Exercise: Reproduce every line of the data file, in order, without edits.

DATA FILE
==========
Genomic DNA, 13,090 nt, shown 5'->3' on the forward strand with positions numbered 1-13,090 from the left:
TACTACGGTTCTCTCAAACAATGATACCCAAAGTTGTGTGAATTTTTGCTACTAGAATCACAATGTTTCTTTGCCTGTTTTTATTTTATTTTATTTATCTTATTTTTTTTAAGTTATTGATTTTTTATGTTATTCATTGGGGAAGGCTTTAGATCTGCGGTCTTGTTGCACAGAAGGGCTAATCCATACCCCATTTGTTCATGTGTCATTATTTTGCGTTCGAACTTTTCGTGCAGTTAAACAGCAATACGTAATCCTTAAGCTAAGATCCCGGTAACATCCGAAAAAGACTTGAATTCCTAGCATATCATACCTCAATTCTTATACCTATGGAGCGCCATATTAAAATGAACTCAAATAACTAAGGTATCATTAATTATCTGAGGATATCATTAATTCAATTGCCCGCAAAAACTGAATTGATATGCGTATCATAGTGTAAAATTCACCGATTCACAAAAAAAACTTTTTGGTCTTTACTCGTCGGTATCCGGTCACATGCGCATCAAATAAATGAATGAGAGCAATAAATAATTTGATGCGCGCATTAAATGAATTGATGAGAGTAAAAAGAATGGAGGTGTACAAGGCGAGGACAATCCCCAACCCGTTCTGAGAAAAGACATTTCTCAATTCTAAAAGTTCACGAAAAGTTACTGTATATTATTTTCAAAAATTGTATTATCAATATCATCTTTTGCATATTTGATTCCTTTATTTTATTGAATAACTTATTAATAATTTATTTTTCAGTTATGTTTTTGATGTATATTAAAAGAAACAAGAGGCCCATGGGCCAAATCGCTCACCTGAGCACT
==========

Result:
Genomic DNA, 13,090 nt, shown 5'->3' on the forward strand with positions numbered 1-13,090 from the left:
TACTACGGTTCTCTCAAACAATGATACCCAAAGTTGTGTGAATTTTTGCTACTAGAATCACAATGTTTCTTTGCCTGTTTTTATTTTATTTTATTTATCTTATTTTTTTTAAGTTATTGATTTTTTATGTTATTCATTGGGGAAGGCTTTAGATCTGCGGTCTTGTTGCACAGAAGGGCTAATCCATACCCCATTTGTTCATGTGTCATTATTTTGCGTTCGAACTTTTCGTGCAGTTAAACAGCAATACGTAATCCTTAAGCTAAGATCCCGGTAACATCCGAAAAAGACTTGAATTCCTAGCATATCATACCTCAATTCTTATACCTATGGAGCGCCATATTAAAATGAACTCAAATAACTAAGGTATCATTAATTATCTGAGGATATCATTAATTCAATTGCCCGCAAAAACTGAATTGATATGCGTATCATAGTGTAAAATTCACCGATTCACAAAAAAAACTTTTTGGTCTTTACTCGTCGGTATCCGGTCACATGCGCATCAAATAAATGAATGAGAGCAATAAATAATTTGATGCGCGCATTAAATGAATTGATGAGAGTAAAAAGAATGGAGGTGTACAAGGCGAGGACAATCCCCAACCCGTTCTGAGAAAAGACATTTCTCAATTCTAAAAGTTCACGAAAAGTTACTGTATATTATTTTCAAAAATTGTATTATCAATATCATCTTTTGCATATTTGATTCCTTTATTTTATTGAATAACTTATTAATAATTTATTTTTCAGTTATGTTTTTGATGTATATTAAAAGAAACAAGAGGCCCATGGGCCAAATCGCTCACCTGAGCACT